In Tibet's Changtang region, nomads harvest salt to buy barley. A clan prepares four of its men for an annual trek to Lake Tsento, where they rake salt from shoals into piles, then into ...
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In Tibet's Changtang region, nomads harvest salt to buy barley. A clan prepares four of its men for an annual trek to Lake Tsento, where they rake salt from shoals into piles, then into bags, and onto their yaks to return, 90-days in all. After picking an auspicious day to depart, they feast, sing, tell stories, and race horses. Women are forbidden on this sacred trip. All is ritualized: Margen cooks, Pargen prepares burnt offerings and distributes meat, Zopon cares for the caravan of 160 yaks, Bopsa bends his strong back to arduous work. To each other they speak the secret language of saltmen; they pray and observe exemplary behavior. The goddess of the lake smiles upon them. Written by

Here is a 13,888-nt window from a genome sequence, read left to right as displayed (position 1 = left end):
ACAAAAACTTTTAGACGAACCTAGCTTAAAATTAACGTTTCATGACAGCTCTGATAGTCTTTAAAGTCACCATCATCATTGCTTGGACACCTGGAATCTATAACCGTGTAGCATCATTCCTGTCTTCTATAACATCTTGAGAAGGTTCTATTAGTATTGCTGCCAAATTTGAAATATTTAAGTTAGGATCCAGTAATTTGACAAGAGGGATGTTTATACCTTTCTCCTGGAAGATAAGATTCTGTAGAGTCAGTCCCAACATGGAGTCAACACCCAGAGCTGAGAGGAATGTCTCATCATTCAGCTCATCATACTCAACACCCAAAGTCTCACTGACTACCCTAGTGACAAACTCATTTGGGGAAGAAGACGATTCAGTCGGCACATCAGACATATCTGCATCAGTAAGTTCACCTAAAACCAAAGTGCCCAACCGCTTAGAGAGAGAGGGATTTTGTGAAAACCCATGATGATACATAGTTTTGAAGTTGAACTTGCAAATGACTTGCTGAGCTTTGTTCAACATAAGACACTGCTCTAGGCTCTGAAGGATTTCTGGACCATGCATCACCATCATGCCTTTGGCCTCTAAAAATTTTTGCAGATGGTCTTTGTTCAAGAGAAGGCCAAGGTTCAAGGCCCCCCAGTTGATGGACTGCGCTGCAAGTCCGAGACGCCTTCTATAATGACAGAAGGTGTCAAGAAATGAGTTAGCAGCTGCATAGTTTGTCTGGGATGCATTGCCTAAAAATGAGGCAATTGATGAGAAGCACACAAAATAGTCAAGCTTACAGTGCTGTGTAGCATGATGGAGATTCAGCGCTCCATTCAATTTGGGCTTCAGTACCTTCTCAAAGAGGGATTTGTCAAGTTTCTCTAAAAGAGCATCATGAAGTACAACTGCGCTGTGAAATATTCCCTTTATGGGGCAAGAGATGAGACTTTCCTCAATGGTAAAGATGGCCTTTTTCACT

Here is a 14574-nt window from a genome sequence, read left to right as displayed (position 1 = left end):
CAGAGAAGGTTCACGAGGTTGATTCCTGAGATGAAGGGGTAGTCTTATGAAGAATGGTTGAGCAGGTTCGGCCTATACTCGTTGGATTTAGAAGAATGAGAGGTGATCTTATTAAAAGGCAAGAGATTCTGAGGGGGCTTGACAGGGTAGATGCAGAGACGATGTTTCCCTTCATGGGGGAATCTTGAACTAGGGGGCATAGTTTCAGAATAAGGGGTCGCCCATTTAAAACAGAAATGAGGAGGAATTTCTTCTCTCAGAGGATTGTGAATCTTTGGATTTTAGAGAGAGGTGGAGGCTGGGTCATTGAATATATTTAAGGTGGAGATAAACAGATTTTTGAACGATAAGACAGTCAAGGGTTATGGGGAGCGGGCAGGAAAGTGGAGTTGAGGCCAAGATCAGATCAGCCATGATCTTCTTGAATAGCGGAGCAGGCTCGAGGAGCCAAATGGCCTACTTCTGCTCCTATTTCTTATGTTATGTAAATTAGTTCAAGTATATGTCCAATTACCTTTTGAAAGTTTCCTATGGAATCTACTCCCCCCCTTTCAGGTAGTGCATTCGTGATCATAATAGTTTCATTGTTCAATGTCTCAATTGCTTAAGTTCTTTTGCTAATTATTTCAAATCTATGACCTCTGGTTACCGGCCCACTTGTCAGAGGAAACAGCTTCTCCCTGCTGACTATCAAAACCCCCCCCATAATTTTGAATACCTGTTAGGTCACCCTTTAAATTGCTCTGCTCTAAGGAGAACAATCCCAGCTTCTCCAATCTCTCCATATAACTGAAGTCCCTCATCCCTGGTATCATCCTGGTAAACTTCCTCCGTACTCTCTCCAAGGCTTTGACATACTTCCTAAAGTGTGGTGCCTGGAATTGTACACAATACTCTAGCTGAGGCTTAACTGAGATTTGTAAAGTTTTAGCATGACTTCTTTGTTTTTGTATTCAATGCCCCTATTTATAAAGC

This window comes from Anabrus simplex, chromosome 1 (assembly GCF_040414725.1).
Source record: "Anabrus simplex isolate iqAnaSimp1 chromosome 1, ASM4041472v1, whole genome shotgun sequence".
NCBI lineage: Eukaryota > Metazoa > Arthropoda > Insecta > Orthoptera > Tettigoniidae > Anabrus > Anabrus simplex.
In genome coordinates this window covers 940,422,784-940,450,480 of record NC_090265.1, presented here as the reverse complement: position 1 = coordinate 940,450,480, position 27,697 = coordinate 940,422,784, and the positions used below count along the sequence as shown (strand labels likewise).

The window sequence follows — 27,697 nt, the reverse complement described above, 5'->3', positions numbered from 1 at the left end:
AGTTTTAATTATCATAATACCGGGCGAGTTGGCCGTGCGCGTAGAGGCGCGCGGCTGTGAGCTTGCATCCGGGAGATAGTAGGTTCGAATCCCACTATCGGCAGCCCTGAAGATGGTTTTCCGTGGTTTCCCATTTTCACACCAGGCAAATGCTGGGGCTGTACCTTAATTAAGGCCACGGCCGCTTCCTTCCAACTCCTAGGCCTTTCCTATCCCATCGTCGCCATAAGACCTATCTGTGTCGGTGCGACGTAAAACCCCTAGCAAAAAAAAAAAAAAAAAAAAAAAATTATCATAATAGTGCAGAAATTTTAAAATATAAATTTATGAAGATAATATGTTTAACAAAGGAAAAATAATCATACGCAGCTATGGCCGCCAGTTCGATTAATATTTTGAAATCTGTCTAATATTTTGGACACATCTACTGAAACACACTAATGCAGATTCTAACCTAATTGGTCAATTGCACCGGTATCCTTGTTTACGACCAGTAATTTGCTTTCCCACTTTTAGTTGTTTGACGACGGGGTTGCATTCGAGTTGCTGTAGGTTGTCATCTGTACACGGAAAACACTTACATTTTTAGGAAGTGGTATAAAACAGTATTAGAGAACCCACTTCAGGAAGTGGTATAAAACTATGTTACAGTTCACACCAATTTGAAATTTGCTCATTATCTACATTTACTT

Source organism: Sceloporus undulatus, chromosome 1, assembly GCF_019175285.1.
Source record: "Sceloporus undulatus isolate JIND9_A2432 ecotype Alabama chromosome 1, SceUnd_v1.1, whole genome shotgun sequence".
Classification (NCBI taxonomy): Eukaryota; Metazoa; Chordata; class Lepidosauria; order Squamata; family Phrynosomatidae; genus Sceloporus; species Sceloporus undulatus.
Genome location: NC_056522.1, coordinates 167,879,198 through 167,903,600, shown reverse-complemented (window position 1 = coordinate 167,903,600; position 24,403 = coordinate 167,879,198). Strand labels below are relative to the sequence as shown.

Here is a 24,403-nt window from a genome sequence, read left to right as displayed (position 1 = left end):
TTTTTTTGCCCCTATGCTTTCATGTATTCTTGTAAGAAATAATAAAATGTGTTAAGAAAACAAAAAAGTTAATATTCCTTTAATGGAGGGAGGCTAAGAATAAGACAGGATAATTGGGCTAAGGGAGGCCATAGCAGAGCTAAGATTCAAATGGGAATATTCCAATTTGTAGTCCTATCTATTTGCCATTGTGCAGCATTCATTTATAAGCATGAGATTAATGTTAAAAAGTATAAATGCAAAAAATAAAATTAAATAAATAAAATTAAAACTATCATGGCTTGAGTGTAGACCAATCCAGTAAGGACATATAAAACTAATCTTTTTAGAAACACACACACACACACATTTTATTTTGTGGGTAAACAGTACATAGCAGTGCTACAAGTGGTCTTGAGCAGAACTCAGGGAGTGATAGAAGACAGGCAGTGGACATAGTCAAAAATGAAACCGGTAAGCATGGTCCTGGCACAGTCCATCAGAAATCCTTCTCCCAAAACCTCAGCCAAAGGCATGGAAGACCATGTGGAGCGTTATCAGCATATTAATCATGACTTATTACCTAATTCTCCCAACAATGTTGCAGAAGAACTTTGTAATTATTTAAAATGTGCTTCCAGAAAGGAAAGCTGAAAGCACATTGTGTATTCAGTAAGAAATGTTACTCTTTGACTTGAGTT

This is a beautifully filmed movie that questions the future of all indigenous peoples, especially nomadic tribesmen. Focusing on the Saltmen of Tibet, the film moves at pace that may make some western viewers uncomfortable. For some peoples, life still proceeds at the same pace which it has for thousands of years. This film follows a group of tribesmen on their annual two month quest to get salt. Their tribe lives its life in a traditional manner (slowly by modern standards) and always accounting to their many gods. This is a remarkable film, one which will preserve a piece of what may, unfortunately, become history. Well worth the time. Don't be in a rush when you see it.
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